We Are Whole And Complete

I have a tendency to try to fix things.  On some level this is a positive quality.  For one, I give pretty spot on advice to my friends and family.  I am incredibly adept at being objective with other people’s dilemmas and when something really does need to be done, I’ve got ideas, suggestions, and different ways of looking at an issue.  (Of course, my own life is a different story.)  On the other hand, viewing us as beings that require fixing really isn’t conducive to creating a safe space for people to heal and feel loved.  A situation can be fixed.  A table can be fixed.  We do not need to be fixed.

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The words that we choose when describing a situation are important.  They shape the conversation.  The word "fixed" can sometimes carry too much negative connotation.

The truth is that no one needs to be fixed, because we are not broken.  Even if we want to alter something about how we are living our lives, we are not inherently a broken product. 

We are whole and complete, AND there is room for transformation, movement and change.

I love this idea.  It was completely novel to me when one of my teachers taught this concept.  The idea that these two possibilities could coexist blew my mind.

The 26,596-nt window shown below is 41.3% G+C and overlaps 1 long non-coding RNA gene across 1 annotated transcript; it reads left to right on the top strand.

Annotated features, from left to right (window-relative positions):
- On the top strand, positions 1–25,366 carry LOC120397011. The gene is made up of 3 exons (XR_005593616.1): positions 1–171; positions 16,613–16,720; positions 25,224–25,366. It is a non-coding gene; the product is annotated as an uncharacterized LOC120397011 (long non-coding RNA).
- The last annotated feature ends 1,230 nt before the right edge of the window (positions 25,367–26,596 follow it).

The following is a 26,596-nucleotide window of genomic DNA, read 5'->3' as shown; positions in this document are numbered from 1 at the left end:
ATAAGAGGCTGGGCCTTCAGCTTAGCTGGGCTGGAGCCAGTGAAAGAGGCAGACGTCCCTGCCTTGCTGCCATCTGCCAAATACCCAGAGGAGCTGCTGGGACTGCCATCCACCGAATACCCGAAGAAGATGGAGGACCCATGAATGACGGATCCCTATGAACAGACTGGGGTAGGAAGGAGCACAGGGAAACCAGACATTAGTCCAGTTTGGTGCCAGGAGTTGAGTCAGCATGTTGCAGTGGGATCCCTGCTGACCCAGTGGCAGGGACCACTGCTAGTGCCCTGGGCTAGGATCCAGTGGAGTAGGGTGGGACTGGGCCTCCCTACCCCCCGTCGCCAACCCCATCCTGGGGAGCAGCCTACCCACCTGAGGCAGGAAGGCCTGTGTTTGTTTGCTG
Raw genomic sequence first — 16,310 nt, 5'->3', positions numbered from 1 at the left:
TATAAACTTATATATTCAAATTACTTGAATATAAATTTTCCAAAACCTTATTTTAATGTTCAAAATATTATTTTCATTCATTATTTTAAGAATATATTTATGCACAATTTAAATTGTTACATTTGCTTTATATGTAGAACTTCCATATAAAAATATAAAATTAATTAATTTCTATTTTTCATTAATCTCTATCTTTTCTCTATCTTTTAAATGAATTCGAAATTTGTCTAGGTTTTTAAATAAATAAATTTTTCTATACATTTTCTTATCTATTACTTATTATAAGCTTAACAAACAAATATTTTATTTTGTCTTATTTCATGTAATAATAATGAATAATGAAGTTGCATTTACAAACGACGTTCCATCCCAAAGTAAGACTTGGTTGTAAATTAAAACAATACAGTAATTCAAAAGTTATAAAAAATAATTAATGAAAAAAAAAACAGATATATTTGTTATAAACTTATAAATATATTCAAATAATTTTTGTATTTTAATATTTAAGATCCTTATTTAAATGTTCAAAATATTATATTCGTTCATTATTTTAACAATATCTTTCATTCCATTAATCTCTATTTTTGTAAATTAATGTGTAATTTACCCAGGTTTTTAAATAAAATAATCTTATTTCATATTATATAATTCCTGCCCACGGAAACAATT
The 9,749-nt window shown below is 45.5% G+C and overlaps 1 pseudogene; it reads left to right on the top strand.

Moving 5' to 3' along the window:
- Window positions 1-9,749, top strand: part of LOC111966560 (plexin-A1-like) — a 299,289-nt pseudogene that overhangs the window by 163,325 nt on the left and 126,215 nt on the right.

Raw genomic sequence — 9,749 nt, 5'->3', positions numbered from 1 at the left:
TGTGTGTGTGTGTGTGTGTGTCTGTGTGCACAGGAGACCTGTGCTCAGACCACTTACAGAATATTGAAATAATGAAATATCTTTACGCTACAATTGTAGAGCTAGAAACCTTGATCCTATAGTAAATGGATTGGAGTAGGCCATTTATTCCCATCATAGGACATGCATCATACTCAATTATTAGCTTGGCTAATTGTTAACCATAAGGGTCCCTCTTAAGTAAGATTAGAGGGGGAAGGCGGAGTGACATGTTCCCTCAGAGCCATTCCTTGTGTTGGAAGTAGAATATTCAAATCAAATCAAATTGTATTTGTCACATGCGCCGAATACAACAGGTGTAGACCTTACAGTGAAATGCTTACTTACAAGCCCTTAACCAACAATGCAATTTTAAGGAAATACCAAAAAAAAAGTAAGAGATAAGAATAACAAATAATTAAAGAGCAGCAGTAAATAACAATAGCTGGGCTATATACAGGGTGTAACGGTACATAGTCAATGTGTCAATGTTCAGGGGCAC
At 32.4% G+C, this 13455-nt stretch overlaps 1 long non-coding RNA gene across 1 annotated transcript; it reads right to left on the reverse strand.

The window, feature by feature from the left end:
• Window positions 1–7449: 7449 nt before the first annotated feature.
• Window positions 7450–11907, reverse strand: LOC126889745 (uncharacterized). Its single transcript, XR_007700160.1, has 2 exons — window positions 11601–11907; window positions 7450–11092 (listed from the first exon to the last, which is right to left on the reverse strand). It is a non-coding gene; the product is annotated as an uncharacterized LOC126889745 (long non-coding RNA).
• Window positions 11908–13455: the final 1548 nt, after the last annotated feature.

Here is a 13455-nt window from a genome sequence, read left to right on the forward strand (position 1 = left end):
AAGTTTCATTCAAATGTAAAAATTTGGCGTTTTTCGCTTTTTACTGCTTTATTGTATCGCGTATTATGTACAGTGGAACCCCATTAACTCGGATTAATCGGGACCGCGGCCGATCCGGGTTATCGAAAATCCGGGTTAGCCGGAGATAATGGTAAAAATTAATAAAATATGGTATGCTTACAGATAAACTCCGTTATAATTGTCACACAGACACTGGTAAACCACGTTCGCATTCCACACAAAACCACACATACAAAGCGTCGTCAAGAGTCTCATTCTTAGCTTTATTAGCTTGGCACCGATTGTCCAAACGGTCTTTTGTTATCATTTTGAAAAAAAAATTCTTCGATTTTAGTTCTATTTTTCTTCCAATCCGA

How do we live this truth?  How do we remember that we are whole and complete while we are attempting to transform in some way?

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1.  Remove judgment words

The way that we shape the conversation about whatever we want to change is incredibly important.  When we talk about ourselves (or others) we shouldn’t use words like “right” and “wrong,” “good” and “bad.”  You are not a bad person.  Even if you feel as though you have made mistakes, you have the ability to make new choices going forward.  The way you have been living your life isn’t wrong, it just may not be serving you.   This approach is much kinder and more likely to help you achieve the shift that you aspire to.

2.  View bumps in the road as necessary lessons

So what if it took years to realize that a relationship, career path, daily habit etc. wasn’t working for us.  We know now.  Let’s chalk it up to a meaningful life lesson and be grateful to be on the other side.  Regret is unhelpful and paralyzing.  In grade school, we used to get gold stars for learning new things.  Instead of lamenting that we didn’t miraculously know everything from the beginning, let’s celebrate our new education.  We figured it out!  Now we can move on.

3. Love ourselves

I tend to harp on this one a lot, but if underneath the stumbles and frustrations we can still look at ourselves with love and compassion we are going to be able to move forward.  No matter what it is that needs to shift in our lives, a small detail or a considerable overhaul, we are whole and complete with the innate power to transform.  I’m quite confident that this mentality results in much more action and success. 

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Katie Dawn Habib

Katie Dawn Habib is a Holistic Nutrition Coach with a M.S. in Nutrition and Integrative Health. By combining her nutrition knowledge with a love of writing, Katie created her own website, The Hungry Gypsy, where she talks about food, nutrition, wellness and travel. On her site you can also find information about her nutrition coaching practice and join in on the conversations. Katie would like to contribute in some small way to global healing and help her clients and readers feel inspired.